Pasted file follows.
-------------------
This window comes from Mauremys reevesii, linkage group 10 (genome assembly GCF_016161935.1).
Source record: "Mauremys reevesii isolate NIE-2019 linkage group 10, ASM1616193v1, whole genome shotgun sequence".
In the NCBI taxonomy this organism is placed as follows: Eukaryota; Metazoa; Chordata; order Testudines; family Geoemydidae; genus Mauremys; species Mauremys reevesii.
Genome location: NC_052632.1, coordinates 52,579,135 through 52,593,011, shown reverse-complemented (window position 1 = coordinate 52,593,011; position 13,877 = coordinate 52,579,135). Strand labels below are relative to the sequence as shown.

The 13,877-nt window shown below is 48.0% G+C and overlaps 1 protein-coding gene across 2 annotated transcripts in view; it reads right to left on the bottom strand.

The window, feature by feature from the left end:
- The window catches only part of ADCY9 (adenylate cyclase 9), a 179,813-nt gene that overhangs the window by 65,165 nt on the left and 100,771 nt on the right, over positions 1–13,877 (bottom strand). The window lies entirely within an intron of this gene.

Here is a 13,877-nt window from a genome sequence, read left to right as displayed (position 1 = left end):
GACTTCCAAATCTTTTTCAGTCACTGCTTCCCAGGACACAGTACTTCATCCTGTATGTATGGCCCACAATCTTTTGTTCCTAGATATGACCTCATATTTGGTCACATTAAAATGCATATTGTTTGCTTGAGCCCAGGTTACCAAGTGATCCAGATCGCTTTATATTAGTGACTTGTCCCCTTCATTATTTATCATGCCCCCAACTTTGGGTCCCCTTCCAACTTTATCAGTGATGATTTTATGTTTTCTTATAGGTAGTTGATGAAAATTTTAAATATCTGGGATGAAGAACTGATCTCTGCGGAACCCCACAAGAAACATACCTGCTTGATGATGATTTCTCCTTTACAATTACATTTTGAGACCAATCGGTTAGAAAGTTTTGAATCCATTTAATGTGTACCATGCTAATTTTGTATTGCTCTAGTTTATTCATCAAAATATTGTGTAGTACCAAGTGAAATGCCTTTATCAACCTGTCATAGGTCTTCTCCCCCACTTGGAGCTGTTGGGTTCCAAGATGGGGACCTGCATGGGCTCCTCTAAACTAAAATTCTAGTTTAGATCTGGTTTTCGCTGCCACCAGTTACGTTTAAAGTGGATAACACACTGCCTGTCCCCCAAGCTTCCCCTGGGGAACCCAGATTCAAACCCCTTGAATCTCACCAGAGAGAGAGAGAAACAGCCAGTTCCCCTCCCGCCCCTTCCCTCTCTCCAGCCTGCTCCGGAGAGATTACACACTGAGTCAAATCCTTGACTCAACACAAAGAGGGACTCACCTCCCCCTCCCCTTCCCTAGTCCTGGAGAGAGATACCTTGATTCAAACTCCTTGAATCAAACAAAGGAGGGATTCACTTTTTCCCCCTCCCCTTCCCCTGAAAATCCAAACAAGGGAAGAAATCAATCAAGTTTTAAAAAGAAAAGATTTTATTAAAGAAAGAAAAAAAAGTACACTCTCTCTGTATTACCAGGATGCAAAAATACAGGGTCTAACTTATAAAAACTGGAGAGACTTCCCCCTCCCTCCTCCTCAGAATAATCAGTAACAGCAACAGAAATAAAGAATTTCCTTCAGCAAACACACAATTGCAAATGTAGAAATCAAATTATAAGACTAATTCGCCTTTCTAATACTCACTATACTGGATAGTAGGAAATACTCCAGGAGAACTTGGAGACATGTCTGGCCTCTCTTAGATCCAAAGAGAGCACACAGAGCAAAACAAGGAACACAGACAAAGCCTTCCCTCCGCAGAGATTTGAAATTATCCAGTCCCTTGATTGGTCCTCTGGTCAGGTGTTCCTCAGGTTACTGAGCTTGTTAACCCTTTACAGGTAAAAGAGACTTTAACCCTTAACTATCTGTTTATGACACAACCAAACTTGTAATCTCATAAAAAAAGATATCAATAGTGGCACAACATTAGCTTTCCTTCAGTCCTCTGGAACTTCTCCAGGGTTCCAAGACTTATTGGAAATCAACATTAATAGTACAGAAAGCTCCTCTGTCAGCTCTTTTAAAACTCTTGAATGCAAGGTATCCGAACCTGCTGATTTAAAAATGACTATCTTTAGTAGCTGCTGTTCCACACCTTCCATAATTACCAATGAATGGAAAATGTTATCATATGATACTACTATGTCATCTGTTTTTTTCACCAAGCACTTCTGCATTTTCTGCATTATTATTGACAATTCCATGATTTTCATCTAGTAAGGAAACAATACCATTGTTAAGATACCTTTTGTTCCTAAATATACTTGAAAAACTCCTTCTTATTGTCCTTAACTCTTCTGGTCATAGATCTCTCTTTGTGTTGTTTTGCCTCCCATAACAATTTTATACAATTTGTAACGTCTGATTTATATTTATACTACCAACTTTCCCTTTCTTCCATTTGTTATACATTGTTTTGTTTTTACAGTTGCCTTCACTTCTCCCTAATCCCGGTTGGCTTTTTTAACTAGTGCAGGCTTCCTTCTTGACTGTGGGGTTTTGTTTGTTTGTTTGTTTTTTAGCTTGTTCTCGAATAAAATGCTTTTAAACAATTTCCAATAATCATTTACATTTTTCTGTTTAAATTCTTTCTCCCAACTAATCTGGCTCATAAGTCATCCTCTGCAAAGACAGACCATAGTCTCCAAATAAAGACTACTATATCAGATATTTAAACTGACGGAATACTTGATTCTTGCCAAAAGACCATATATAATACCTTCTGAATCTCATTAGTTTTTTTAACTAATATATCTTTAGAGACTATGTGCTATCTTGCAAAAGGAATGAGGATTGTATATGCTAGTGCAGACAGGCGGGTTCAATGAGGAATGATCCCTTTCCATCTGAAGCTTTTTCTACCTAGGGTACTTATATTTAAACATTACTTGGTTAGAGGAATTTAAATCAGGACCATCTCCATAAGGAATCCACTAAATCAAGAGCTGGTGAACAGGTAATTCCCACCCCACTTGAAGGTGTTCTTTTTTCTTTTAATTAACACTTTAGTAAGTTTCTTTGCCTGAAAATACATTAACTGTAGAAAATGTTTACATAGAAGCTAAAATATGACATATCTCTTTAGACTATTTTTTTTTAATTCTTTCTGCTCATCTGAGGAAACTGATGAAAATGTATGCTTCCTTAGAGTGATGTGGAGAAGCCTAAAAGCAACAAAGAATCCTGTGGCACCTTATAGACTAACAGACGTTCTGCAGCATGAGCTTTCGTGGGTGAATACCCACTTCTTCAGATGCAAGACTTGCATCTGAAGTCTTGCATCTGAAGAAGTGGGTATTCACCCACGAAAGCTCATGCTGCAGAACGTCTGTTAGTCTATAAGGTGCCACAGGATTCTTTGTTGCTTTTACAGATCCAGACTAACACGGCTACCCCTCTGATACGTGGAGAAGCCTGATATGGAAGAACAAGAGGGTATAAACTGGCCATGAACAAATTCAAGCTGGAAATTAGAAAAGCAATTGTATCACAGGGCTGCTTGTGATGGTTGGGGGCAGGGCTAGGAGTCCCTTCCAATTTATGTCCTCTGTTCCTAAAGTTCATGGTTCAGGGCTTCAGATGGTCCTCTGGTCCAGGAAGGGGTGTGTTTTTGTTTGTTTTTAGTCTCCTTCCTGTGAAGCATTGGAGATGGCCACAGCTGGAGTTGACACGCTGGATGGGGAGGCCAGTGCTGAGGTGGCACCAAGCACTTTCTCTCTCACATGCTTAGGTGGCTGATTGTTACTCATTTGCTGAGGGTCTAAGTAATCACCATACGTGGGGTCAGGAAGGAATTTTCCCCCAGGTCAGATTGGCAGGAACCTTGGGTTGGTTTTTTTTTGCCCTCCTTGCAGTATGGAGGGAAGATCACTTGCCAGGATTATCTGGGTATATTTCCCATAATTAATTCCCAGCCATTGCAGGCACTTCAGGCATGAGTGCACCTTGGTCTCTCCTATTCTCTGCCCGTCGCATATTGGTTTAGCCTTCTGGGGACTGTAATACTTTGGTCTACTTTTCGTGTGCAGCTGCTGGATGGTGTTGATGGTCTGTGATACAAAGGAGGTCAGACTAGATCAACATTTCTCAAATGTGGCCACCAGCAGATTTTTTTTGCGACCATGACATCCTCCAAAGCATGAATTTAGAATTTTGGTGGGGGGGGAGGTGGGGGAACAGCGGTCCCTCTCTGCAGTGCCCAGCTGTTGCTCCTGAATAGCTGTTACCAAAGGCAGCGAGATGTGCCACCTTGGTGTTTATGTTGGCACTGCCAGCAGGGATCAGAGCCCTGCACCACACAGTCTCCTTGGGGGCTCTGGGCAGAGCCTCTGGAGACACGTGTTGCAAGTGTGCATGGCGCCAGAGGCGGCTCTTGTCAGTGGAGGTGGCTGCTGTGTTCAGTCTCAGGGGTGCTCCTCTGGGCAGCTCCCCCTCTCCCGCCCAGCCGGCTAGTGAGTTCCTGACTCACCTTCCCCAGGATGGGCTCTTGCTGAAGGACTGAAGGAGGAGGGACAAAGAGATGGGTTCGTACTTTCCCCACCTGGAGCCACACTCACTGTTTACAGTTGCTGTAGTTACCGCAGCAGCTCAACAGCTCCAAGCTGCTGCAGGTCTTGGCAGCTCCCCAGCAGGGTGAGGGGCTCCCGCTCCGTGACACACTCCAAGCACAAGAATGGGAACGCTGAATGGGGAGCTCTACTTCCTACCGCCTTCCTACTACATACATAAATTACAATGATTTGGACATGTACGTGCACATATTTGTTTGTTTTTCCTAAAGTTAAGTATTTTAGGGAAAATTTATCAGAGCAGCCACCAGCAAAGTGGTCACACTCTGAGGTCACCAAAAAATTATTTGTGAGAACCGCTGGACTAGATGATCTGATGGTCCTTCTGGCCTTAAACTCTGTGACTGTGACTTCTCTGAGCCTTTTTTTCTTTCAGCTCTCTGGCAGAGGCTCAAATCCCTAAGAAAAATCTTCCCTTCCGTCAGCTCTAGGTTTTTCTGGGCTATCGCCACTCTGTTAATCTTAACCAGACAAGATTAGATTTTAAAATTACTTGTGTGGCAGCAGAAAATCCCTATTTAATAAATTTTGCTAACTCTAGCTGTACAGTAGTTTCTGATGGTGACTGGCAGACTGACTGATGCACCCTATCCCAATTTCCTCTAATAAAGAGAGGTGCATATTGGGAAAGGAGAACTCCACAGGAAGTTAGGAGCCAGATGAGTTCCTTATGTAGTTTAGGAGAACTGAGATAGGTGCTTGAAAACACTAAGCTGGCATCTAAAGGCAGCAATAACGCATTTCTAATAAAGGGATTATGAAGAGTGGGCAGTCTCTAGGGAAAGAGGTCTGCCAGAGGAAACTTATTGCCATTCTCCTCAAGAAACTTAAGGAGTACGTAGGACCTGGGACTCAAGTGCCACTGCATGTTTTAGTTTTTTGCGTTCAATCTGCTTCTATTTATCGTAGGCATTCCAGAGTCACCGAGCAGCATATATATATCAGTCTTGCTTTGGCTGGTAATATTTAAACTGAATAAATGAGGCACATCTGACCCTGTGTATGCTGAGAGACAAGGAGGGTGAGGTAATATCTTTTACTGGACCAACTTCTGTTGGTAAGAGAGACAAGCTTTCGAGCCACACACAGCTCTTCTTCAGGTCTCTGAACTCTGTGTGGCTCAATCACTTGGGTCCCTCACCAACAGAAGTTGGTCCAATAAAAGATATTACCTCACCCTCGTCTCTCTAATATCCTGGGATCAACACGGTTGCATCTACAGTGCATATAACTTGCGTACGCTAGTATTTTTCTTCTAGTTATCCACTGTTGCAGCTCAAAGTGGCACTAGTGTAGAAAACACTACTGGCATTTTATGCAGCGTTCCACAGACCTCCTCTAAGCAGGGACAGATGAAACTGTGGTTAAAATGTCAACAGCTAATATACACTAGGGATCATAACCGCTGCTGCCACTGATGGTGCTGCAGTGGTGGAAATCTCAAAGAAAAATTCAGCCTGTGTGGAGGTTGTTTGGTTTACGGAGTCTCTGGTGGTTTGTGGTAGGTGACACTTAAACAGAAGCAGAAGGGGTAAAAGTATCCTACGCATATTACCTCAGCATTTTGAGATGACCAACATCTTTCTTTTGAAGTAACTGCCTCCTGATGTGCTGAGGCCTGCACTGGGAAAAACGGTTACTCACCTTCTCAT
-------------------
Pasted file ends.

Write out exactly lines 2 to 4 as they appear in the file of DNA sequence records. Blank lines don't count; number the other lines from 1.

Source record: "Mauremys reevesii isolate NIE-2019 linkage group 10, ASM1616193v1, whole genome shotgun sequence".
In the NCBI taxonomy this organism is placed as follows: Eukaryota; Metazoa; Chordata; order Testudines; family Geoemydidae; genus Mauremys; species Mauremys reevesii.
Genome location: NC_052632.1, coordinates 52,579,135 through 52,593,011, shown reverse-complemented (window position 1 = coordinate 52,593,011; position 13,877 = coordinate 52,579,135). Strand labels below are relative to the sequence as shown.